Ancient Monuments

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Enclosure in Parsonage Wood

A Scheduled Monument in Lydford, Devon

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Latitude: 50.6332 / 50°37'59"N

Longitude: -4.1207 / 4°7'14"W

OS Eastings: 250119.999978

OS Northings: 83650.000238

OS Grid: SX501836

Mapcode National: GBR NX.9HDF

Mapcode Global: FRA 278D.DGT

Entry Name: Enclosure in Parsonage Wood

Scheduled Date: 13 April 1977

Last Amended: 15 February 1999

Source: Historic England

Source ID: 1020341

English Heritage Legacy ID: 30348

County: Devon

Civil Parish: Lydford

Traditional County: Devon

Lieutenancy Area (Ceremonial County): Devon

Church of England Parish: Lydford St Petroc

Church of England Diocese: Exeter


This monument includes an enclosure, interpreted as a later prehistoric
hilltop enclosure, situated on a steep inland promontory overlooking the
valley of the River Lyd.
The monument survives as an oval enclosure which measures internally 38.3m
long from south west to north east by 33.4m wide from north west to south
east. It is defined to the north and west by a bank which measures up to 6.4m
wide and 0.7m high and an outer ditch which measures 5.2m wide and 0.4m deep.
The whole enclosure slopes to the south and to the south and west is defined
by the natural steeply sloping valley sides. There is no trace of an entrance.

The site of the monument is shown on the attached map extract.
It includes a 2 metre boundary around the archaeological features,
considered to be essential for the monument's support and preservation.

Source: Historic England

Reasons for Scheduling

Hilltop enclosures are defined as sub-rectangular or elongated areas of
ground, usually between 10ha and 40ha in size, situated on hilltops or
plateaux and surrounded by slight univallate earthworks. They date to between
the Bronze Age and Early Iron Age (eighth-fifth centuries BC) and are usually
interpreted as stock enclosures or sites where agricultural produce was
stored. Many examples of hilltop enclosures may have developed into more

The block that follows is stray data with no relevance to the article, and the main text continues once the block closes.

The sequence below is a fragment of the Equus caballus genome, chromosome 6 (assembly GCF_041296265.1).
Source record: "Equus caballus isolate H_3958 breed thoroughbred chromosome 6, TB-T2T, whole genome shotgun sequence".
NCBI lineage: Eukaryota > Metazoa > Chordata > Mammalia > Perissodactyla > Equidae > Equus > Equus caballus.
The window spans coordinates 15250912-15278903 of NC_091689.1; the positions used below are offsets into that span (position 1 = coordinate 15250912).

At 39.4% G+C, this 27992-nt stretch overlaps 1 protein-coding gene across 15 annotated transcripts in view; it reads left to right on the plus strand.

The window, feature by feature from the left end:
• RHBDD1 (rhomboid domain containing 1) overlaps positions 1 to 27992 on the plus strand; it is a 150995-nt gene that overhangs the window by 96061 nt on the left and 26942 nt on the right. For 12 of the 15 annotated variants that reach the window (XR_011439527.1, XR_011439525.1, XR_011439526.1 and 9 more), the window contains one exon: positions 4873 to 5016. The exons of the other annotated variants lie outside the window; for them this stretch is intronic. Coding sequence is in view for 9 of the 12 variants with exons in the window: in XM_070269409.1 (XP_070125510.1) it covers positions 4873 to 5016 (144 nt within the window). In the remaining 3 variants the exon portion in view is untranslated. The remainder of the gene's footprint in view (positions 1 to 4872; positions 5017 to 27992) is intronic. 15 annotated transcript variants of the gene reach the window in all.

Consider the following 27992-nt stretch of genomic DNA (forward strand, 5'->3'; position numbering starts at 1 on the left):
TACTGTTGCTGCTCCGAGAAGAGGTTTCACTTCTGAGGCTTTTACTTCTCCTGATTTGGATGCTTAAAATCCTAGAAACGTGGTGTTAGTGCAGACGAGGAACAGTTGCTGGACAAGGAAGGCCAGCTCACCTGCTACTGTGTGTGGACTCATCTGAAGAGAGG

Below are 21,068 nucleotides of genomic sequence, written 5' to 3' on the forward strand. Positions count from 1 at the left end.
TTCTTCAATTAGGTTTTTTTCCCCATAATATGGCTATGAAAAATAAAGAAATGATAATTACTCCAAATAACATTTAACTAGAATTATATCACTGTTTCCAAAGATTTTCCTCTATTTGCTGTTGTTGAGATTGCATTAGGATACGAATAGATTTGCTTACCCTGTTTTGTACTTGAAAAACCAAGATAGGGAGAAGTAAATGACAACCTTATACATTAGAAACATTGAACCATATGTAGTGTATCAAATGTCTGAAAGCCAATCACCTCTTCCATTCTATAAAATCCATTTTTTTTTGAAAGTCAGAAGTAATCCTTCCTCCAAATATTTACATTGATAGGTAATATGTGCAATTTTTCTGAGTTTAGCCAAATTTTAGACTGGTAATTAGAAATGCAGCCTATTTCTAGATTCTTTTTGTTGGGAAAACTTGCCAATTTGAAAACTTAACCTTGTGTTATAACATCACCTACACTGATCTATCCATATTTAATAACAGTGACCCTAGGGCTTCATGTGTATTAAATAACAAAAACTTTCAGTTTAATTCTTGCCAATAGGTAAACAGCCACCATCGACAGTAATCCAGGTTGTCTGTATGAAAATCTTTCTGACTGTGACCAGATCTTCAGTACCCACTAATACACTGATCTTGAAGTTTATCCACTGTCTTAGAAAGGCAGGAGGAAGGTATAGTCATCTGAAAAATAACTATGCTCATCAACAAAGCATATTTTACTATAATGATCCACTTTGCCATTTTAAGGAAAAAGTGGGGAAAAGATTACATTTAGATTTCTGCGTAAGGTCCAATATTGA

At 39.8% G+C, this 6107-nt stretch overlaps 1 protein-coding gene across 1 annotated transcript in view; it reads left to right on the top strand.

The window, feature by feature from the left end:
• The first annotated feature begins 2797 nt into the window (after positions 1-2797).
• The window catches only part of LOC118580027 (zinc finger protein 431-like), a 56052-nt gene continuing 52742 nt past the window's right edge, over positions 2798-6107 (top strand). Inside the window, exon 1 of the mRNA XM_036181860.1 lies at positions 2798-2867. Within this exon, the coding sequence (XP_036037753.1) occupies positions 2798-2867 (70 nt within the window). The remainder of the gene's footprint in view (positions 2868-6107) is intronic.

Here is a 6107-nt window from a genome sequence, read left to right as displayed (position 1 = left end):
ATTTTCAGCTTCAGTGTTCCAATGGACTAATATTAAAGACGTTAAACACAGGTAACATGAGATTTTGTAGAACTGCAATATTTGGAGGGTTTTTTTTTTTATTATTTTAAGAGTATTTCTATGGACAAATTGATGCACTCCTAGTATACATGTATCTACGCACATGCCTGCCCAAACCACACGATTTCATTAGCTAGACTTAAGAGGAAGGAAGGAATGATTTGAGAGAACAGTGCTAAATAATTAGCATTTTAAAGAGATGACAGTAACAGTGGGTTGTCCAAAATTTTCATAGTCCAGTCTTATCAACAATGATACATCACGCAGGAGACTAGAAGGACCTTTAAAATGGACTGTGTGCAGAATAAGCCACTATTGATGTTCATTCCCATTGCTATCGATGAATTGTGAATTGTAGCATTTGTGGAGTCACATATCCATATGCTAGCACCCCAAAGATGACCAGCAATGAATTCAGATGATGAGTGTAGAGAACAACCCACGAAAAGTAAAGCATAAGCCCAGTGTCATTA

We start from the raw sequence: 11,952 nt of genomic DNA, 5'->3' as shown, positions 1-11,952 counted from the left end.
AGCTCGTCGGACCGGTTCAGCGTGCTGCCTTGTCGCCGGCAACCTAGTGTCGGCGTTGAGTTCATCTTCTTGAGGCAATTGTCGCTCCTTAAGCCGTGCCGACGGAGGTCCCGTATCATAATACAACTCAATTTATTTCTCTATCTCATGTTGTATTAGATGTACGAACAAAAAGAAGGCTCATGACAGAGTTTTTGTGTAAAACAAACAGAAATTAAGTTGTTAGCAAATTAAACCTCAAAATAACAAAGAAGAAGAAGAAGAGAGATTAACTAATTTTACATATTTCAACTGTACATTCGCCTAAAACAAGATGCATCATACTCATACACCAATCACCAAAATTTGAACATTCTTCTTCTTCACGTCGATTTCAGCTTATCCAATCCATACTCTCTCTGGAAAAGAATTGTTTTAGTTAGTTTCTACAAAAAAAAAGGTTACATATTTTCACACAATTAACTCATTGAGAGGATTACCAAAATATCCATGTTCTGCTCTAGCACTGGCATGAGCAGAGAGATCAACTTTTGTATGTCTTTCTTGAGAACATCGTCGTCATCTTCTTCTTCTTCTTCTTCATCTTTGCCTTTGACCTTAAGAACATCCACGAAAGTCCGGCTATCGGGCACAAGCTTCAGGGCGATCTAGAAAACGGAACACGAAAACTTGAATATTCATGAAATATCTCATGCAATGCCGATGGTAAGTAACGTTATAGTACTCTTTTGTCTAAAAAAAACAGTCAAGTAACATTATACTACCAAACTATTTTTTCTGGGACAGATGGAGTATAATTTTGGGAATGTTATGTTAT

strongly defended sites later in the Iron Age period and are therefore often
difficult to recognise in their original form. The earthworks generally
consist of a bank separated from an external ditch by a level berm. Access to
the interior was generally provided by two or three entrances which consisted
of simple gaps in the rampart. Evidence for internal features is largely
dependent on excavation, and to date this has included large areas of sparsely
scattered features including post and stakeholes, hearths and pits.
Rectangular or square buildings are also evident; these are generally defined
by between four and six postholes and are thought to have supported raised
granaries. Hilltop enclosures are rare, with between 25 and 30 examples
recorded nationally. A greater number may exist but these could have been
developed into hillforts later in the Iron Age and could only be confirmed by
detailed survey or excavation. The majority of known examples are located in
two regions, on the chalk downland of Wessex and Sussex and in the Cotswolds.
More scattered examples are found in north-east Oxfordshire and north
Northamptonshire. This class of monument has not been recorded outside
England. In view of the rarity of hilltop enclosures and their importance in
understanding the transition between Bronze Age and Iron Age communities, all
examples with surviving archaeological remains are believed to be of
national importance.

Despite afforestation, the hilltop enclosure in Parsonage Wood survives
comparatively well and will provide information concerning the character of
later prehistoric agricultural economy on the fringes of Dartmoor. This
enclosure is one of a group of three later prehistoric enclosures lying within
the Lyd valley.

Source: Historic England


Books and journals
Silvester, R J, Balkwill, C J, 'Devon Archaeological Society Proceedings' in Hill-Slope Enclosures In The Lyd Valley, West Devon, , Vol. 35, (1977), 81-4

Source: Historic England

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